Head and neck cancer patients who are treated with large-field radiation are at high risk to develop permanent swallowing disorders. To prevent this, patients can perform motor exercises that strengthen the tongue and increase range of motion in oropharyngeal structures. However, adherence to swallowing exercises is low in dysphagic patients;our preliminary data indicated that just 9.5% of the participants were adherent to swallowing exercises during radiation (n=97). Our intervention pilot intervention, PREPARE (n=16) indicates that it is highly effective and feasible. Identifying key mediators and moderators in adherence to swallowing exercises would be valuable to head and neck cancer patients. Primary Aims Aim1) To compare the efficacy of a Self- Regulation intervention with an Enhanced Usual Care control group in increasing adherence to prescribed swallowing exercises in a sample of irradiated head and neck cancer patients.
Aim1 a) To evaluate the mediators of the proposed intervention on adherence to self-reported swallowing exercises at 6 week and twelve month follow-up. The mediators to be tested will be perception of illness, coping procedures and appraisal of coping procedures.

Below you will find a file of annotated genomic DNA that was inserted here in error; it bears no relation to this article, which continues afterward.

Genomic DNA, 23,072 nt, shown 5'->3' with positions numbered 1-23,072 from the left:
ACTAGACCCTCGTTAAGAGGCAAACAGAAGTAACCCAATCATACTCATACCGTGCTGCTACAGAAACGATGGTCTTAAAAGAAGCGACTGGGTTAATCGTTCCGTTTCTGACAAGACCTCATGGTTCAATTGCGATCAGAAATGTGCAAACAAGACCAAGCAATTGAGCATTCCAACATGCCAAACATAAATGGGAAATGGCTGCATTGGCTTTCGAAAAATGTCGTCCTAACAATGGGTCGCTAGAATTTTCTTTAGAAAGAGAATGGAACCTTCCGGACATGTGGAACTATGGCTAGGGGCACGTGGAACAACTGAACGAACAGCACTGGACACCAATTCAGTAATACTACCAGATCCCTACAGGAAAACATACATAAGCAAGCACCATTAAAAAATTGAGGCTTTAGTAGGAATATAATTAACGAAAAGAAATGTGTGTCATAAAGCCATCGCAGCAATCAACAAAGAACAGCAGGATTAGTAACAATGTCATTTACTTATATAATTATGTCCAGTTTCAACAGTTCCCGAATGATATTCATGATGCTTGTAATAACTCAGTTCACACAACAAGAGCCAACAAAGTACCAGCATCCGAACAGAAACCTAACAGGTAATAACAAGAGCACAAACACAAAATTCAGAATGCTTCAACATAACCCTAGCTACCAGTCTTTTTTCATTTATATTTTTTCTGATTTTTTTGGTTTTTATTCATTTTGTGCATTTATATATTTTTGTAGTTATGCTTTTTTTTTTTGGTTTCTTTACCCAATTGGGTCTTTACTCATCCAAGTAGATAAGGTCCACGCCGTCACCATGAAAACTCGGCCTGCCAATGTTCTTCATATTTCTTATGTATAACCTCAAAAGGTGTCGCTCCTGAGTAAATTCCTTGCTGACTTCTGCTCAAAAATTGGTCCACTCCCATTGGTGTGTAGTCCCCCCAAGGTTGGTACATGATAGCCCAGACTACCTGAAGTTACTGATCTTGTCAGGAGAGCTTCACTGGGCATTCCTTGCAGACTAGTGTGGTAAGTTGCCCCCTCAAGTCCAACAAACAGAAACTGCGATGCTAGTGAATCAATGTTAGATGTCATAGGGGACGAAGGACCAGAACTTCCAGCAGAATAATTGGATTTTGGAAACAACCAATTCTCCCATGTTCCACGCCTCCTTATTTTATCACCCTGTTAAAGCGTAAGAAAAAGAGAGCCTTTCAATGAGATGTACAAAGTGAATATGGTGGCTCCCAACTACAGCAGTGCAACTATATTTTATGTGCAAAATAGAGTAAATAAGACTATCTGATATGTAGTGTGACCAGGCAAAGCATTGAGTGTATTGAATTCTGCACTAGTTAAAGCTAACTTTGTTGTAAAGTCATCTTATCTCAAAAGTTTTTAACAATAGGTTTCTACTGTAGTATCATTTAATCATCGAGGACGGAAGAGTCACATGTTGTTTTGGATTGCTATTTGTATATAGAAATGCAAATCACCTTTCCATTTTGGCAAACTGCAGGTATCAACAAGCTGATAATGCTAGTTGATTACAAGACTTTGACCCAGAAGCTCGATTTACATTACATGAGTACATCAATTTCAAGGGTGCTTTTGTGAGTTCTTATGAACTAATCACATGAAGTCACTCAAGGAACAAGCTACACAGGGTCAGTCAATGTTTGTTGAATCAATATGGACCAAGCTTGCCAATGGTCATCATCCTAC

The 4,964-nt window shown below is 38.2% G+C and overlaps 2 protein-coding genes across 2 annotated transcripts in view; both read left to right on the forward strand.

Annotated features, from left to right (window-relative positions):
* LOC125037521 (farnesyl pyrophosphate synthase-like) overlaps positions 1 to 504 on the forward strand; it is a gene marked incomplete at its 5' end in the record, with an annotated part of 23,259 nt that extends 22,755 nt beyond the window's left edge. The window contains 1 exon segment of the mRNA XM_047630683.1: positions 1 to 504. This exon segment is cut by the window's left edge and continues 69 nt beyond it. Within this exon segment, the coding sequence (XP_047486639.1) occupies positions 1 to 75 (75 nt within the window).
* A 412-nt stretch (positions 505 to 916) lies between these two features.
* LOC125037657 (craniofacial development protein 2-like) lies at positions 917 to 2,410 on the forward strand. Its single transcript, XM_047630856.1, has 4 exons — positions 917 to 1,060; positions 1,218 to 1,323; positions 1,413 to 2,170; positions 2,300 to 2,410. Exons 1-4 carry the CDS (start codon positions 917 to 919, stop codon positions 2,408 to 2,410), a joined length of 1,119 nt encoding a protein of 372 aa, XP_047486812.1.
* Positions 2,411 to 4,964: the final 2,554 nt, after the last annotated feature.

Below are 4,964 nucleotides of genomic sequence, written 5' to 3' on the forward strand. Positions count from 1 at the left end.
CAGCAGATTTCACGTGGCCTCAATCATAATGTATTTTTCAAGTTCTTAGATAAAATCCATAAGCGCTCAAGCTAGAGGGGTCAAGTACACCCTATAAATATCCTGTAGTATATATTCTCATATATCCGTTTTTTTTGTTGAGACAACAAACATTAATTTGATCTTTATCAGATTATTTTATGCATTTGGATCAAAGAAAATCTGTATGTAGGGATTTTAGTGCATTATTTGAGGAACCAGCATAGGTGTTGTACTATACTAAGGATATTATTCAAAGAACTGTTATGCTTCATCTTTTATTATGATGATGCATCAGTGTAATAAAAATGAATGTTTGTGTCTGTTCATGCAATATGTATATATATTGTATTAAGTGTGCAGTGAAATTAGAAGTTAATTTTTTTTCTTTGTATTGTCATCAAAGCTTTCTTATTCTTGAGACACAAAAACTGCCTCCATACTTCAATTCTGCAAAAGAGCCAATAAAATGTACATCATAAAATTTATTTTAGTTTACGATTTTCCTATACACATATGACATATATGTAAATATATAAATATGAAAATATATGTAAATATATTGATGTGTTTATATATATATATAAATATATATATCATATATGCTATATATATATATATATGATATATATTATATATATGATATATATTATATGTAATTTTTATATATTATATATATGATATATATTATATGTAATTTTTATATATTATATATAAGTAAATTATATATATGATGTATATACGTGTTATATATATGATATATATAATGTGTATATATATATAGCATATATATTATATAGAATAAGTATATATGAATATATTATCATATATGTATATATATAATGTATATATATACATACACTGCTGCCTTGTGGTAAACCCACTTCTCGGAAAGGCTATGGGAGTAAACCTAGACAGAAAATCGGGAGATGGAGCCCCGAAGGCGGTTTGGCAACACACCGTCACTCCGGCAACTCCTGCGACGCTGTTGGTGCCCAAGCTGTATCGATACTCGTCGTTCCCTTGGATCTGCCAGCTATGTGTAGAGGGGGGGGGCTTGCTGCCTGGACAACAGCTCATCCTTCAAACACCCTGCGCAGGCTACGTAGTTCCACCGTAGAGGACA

Aim1 b) To determine whether depression, pain, fatigue and social support moderate the impact of the intervention on adherence at 6 week follow-up or 12 month follow-up or both.
Aim 2 a) To test the impact of the PREPARE intervention on anatomic swallowing function as assessed by gold-standard radiographic Modified Barium Swallow (MBS), which is scored with the OPSE.
Aim 2 b) To test the impact of the PREPARE intervention on self-reported swallowing function as assessed by the MDADI and the PSS-HN. Study design: 288 patients recruited from M. D. Anderson and Lyndon Baines Johnson Community hospital, which serves primarily minority, low-income patients, will be randomized into one of two groups: 1) Enhanced Usual care plus an informational brochure about the importance of swallowing exercises, and 2) PREPARE, an intervention based on the Theory of Self-Regulation delivering objective and motivational coping strategies for mucositis, xerostomia, fatigue, nausea and dysphagia. Assessment timepoints are at baseline entry into the study, 6 weeks after the end of radiation therapy, and 12 months post-radiation. To measure the impact of the intervention on swallowing anatomic function, a subsample of 100 participants will be measured by modified barium swallow at baseline and at 12 month follow-up. Summary: The resulting longitudinal data will yield important information about adherence to swallowing exercises and its relationship to anatomic swallowing function within a theoretical framework.
Identifying key factors and successful strategies in adherence to swallowing exercises would be valuable to head and neck cancer patients, who are at risk for permanent swallowing disorders. This project will also provide useful information on whether an adherence intervention can increase adherence and improve anatomic function as assessed by gold-standard videofluoroscopic assessment.